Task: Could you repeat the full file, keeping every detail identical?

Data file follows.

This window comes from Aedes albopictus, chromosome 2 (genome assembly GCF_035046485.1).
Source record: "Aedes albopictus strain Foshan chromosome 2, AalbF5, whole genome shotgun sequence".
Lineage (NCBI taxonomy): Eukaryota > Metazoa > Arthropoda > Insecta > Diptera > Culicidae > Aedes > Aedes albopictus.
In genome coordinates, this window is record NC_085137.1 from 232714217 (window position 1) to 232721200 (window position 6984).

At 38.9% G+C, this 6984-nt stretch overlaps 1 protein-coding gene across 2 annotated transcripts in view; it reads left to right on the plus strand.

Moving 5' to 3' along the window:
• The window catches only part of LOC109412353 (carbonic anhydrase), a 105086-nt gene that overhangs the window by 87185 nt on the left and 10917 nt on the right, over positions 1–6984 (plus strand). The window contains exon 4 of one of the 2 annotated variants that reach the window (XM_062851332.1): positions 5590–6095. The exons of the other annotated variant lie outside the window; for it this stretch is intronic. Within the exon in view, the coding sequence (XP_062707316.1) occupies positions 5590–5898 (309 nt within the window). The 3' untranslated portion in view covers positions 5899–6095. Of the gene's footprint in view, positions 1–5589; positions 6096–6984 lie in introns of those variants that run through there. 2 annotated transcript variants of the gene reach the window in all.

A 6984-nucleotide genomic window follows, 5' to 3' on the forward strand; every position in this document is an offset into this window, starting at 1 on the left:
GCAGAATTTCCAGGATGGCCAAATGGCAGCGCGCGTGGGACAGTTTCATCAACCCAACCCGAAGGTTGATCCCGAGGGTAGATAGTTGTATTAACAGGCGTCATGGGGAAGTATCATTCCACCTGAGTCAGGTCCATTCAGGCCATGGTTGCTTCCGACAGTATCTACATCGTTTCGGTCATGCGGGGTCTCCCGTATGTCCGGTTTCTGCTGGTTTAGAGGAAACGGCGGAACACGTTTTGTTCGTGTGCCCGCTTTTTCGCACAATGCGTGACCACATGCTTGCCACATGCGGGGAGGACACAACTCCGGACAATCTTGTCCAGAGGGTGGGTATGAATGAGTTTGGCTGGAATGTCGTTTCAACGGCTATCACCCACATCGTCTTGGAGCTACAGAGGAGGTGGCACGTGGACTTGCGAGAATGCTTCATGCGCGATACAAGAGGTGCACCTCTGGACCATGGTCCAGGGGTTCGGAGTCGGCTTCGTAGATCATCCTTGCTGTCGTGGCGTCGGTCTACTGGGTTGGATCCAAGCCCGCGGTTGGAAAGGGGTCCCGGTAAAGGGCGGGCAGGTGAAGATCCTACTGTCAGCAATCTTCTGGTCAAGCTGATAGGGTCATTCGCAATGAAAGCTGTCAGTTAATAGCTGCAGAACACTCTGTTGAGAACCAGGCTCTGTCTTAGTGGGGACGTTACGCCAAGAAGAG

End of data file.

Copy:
This window comes from Aedes albopictus, chromosome 2 (genome assembly GCF_035046485.1).
Source record: "Aedes albopictus strain Foshan chromosome 2, AalbF5, whole genome shotgun sequence".
Lineage (NCBI taxonomy): Eukaryota > Metazoa > Arthropoda > Insecta > Diptera > Culicidae > Aedes > Aedes albopictus.
In genome coordinates, this window is record NC_085137.1 from 232714217 (window position 1) to 232721200 (window position 6984).

At 38.9% G+C, this 6984-nt stretch overlaps 1 protein-coding gene across 2 annotated transcripts in view; it reads left to right on the plus strand.

Moving 5' to 3' along the window:
• The window catches only part of LOC109412353 (carbonic anhydrase), a 105086-nt gene that overhangs the window by 87185 nt on the left and 10917 nt on the right, over positions 1–6984 (plus strand). The window contains exon 4 of one of the 2 annotated variants that reach the window (XM_062851332.1): positions 5590–6095. The exons of the other annotated variant lie outside the window; for it this stretch is intronic. Within the exon in view, the coding sequence (XP_062707316.1) occupies positions 5590–5898 (309 nt within the window). The 3' untranslated portion in view covers positions 5899–6095. Of the gene's footprint in view, positions 1–5589; positions 6096–6984 lie in introns of those variants that run through there. 2 annotated transcript variants of the gene reach the window in all.

A 6984-nucleotide genomic window follows, 5' to 3' on the forward strand; every position in this document is an offset into this window, starting at 1 on the left:
GCAGAATTTCCAGGATGGCCAAATGGCAGCGCGCGTGGGACAGTTTCATCAACCCAACCCGAAGGTTGATCCCGAGGGTAGATAGTTGTATTAACAGGCGTCATGGGGAAGTATCATTCCACCTGAGTCAGGTCCATTCAGGCCATGGTTGCTTCCGACAGTATCTACATCGTTTCGGTCATGCGGGGTCTCCCGTATGTCCGGTTTCTGCTGGTTTAGAGGAAACGGCGGAACACGTTTTGTTCGTGTGCCCGCTTTTTCGCACAATGCGTGACCACATGCTTGCCACATGCGGGGAGGACACAACTCCGGACAATCTTGTCCAGAGGGTGGGTATGAATGAGTTTGGCTGGAATGTCGTTTCAACGGCTATCACCCACATCGTCTTGGAGCTACAGAGGAGGTGGCACGTGGACTTGCGAGAATGCTTCATGCGCGATACAAGAGGTGCACCTCTGGACCATGGTCCAGGGGTTCGGAGTCGGCTTCGTAGATCATCCTTGCTGTCGTGGCGTCGGTCTACTGGGTTGGATCCAAGCCCGCGGTTGGAAAGGGGTCCCGGTAAAGGGCGGGCAGGTGAAGATCCTACTGTCAGCAATCTTCTGGTCAAGCTGATAGGGTCATTCGCAATGAAAGCTGTCAGTTAATAGCTGCAGAACACTCTGTTGAGAACCAGGCTCTGTCTTAGTGGGGACGTTACGCCAAGAAGAG